For Muslims and for many others, fasting is a means through which we grow ever closer to God by cultivating compassion and discipline in our daily lives. Indeed, it is an act of worship that is beloved to Allah (1). In Islam, fasting ultimately entails refraining from eating and drinking from sunrise to sunset (2). Those who are ill, frail, pregnant, breastfeeding, menstruating, or travelling are exempt from fasting (3). It is also well established that pills or tablets break the fast since they are ingested and absorbed through the digestive tract (2). Therefore, sick patients (e.g. diabetics) with strictly dosed medications between sunrise and sunset are also usually exempt from fasting (3).
However, asthma is a very common condition that can be easily managed, depending on its severity, with inhalers alone. Given that fasting during Ramadan is mandatory for Muslims and many would love to partake in this act of worship, physicians should be aware of whether or not the use of inhalers invalidates a patient’s fast, in order to advise them accordingly.
The consensus among scholars is that inhalers or puffers (e.g. SABA, LABA, ICS) and/or oxygen used to manage respiratory conditions such as asthma and COPD do NOT invalidate any fast, and this, for several reasons.
- The active medication in the inhalers is delivered by air through the mouth, trachea, and directly into the lungs, not the stomach, unlike pills. (2, 4, 5)
- Little to no medication reaches the stomach.
- If a minute amount does reach the stomach it is significantly less than the water that remains in the mouth after ablution or using the miswak (similar to toothbrush) which do not break one’s fast. (6, 7)
- There is no evidence to suggest that any medication from puffers or inhalers enters the digestive tract by mixing with saliva. (7)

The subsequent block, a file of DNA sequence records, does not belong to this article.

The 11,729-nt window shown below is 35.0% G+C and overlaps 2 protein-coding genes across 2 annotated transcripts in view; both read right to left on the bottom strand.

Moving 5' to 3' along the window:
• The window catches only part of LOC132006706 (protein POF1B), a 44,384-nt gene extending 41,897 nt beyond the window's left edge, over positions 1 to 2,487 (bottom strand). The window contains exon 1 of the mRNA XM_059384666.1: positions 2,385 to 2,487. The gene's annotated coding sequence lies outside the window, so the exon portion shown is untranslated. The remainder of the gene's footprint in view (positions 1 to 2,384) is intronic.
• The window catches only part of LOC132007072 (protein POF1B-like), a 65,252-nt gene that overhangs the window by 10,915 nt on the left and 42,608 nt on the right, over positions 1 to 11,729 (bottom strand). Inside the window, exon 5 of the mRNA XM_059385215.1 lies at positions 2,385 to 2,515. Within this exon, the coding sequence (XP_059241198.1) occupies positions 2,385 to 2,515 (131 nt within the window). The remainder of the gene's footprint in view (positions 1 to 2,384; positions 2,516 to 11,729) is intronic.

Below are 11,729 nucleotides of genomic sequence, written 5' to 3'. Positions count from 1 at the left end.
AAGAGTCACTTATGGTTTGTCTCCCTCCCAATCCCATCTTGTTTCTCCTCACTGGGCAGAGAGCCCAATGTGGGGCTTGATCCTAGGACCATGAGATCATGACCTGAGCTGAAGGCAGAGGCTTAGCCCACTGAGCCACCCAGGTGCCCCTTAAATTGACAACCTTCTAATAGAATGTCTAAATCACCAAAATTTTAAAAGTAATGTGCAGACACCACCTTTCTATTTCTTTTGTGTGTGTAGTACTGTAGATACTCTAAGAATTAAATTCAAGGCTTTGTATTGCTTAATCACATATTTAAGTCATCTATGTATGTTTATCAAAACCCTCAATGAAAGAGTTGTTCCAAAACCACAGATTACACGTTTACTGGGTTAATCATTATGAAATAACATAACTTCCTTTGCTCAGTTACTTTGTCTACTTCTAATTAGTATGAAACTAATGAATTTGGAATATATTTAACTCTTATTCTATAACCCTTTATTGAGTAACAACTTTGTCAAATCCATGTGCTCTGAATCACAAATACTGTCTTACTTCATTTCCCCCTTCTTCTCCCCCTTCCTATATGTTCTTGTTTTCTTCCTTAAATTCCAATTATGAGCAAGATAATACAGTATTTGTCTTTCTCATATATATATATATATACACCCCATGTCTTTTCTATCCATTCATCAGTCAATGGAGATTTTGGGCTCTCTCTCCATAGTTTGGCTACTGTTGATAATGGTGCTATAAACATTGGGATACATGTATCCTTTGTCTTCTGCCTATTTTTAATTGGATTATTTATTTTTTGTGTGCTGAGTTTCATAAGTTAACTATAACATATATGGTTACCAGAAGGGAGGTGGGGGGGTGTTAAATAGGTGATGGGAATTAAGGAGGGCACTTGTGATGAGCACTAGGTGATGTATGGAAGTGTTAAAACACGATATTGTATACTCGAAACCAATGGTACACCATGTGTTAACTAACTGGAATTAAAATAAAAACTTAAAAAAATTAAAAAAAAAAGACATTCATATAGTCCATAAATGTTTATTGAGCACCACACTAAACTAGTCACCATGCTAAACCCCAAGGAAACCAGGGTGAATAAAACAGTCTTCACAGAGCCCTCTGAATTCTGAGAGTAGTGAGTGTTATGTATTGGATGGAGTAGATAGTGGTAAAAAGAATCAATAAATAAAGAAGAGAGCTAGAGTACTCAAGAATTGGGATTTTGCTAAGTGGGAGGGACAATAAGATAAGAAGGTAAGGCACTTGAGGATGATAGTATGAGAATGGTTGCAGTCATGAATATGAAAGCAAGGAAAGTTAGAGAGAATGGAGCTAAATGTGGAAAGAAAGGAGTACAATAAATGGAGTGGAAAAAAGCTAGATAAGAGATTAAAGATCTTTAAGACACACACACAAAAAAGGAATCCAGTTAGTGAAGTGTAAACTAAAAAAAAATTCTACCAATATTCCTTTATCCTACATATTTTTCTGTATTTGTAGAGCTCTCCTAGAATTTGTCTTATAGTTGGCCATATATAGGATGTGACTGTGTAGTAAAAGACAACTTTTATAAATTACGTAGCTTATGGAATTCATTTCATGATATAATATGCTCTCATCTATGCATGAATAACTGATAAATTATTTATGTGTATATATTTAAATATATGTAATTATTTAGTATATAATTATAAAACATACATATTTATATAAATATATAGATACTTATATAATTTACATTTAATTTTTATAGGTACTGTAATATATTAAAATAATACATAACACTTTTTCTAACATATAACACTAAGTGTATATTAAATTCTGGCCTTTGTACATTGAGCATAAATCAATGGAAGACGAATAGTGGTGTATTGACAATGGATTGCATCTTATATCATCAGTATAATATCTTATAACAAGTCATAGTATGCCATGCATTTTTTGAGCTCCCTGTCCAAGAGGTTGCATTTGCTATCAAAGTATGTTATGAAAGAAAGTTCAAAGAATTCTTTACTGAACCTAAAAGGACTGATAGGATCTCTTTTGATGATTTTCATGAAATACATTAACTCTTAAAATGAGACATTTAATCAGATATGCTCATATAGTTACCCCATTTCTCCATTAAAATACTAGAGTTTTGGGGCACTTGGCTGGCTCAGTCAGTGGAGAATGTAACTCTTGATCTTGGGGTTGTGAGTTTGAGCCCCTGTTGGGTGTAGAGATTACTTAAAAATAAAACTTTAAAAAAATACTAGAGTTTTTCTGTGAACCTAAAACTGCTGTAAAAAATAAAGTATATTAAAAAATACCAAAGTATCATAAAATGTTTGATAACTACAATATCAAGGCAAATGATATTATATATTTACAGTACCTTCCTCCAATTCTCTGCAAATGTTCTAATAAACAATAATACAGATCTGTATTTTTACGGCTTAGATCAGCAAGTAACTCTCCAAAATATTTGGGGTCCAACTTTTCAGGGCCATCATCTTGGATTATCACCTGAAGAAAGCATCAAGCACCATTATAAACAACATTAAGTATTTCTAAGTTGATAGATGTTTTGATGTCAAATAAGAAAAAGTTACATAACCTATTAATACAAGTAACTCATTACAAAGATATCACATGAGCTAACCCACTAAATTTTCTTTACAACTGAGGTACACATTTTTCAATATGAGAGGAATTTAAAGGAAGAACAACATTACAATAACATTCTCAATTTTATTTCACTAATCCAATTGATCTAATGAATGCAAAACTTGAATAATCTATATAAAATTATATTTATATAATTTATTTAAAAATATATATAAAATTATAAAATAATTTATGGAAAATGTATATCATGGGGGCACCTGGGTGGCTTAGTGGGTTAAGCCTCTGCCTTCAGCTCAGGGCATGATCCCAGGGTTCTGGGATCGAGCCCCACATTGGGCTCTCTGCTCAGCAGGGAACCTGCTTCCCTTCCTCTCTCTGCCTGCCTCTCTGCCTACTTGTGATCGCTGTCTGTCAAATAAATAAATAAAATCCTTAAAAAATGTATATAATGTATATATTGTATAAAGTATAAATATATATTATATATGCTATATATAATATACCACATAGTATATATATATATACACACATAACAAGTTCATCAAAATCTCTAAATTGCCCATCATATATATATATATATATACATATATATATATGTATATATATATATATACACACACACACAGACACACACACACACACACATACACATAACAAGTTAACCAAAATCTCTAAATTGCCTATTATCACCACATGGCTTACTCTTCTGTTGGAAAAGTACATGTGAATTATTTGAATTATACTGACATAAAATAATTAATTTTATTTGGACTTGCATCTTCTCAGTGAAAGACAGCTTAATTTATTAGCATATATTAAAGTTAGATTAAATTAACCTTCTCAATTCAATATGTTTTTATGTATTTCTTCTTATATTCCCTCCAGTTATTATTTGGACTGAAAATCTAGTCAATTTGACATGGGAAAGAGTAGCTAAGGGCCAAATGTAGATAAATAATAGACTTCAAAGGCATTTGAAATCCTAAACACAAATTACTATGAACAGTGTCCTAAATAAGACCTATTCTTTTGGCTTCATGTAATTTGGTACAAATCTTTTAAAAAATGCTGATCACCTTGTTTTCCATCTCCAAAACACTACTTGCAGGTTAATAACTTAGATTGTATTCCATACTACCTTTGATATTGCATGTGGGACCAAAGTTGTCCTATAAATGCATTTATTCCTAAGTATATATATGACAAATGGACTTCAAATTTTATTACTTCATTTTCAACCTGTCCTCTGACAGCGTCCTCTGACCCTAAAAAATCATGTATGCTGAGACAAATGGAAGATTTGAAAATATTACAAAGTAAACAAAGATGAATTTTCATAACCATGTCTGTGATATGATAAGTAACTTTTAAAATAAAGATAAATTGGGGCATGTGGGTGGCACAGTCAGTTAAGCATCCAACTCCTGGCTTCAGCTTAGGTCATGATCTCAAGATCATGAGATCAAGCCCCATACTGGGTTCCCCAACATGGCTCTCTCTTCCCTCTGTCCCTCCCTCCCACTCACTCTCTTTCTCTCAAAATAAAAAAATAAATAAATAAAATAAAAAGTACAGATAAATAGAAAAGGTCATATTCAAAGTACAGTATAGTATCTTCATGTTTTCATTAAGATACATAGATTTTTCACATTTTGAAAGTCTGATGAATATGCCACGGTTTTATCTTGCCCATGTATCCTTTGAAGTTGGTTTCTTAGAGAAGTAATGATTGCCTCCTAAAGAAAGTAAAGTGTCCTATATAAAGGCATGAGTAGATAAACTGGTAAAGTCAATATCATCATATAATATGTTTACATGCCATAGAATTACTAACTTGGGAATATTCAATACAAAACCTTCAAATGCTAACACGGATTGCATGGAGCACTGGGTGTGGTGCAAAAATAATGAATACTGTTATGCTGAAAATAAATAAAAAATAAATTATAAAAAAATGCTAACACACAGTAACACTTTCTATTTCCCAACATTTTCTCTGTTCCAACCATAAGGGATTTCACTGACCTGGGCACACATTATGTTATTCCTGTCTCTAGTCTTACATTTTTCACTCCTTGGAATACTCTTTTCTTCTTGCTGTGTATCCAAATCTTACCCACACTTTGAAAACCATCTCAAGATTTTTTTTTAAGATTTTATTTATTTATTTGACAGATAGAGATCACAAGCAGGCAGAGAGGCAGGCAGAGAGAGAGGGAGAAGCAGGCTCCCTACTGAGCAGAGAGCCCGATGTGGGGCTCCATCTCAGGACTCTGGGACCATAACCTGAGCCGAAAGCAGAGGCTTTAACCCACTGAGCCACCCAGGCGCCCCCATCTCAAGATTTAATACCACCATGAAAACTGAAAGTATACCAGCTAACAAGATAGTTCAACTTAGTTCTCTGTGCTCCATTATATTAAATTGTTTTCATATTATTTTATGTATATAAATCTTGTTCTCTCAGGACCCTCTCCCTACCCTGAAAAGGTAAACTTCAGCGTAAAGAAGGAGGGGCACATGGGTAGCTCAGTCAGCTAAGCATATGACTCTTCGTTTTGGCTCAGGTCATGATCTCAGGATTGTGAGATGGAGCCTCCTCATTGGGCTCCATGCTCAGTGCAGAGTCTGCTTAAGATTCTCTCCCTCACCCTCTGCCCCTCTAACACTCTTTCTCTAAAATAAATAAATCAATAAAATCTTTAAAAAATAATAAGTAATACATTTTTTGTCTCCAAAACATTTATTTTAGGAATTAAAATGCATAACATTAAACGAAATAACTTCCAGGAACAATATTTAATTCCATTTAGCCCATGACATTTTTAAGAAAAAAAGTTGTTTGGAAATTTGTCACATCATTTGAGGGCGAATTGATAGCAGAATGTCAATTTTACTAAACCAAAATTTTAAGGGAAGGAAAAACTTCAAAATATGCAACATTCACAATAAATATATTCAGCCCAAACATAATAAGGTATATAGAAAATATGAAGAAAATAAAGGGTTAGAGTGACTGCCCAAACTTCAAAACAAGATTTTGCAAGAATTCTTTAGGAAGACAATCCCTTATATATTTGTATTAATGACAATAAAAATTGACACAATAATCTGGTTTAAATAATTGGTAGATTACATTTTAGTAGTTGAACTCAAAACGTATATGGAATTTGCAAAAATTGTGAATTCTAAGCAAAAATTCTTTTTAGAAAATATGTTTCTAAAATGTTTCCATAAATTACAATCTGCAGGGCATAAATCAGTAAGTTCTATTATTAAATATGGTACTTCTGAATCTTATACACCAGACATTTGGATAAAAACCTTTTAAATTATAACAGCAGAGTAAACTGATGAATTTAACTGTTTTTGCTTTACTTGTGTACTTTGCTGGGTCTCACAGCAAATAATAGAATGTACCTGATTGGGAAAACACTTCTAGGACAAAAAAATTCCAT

For these reasons, the majority of scholars have concluded that using inhalers, puffers, or oxygen while fasting does NOT invalidate the fast. That being said, if a patient is seriously ill, they are recommended to break their fast and receive the treatment they require immediately. (6)
Of note: any medication that is delivered in a vaporized or inhaled powder form may invalidate the fast, for its contents (water or powder respectively) are more likely to reach the stomach either directly or by mixing with saliva. (6)
In order to ensure that patients fast safely (4), please recommend:
- Seeking the advice of their physician before deciding to fast if they have a medical condition.
- Booking an appointment with their physician before Ramadan to make any necessary adjustments (e.g. timing, frequency of doses) to their medication.
- Carrying a rescue or reliever inhaler at all times in case of an emergency where it can be life-saving.
- Speaking to their religious leader for more detailed questions, concerns, and reassurance.
Allah knows best.
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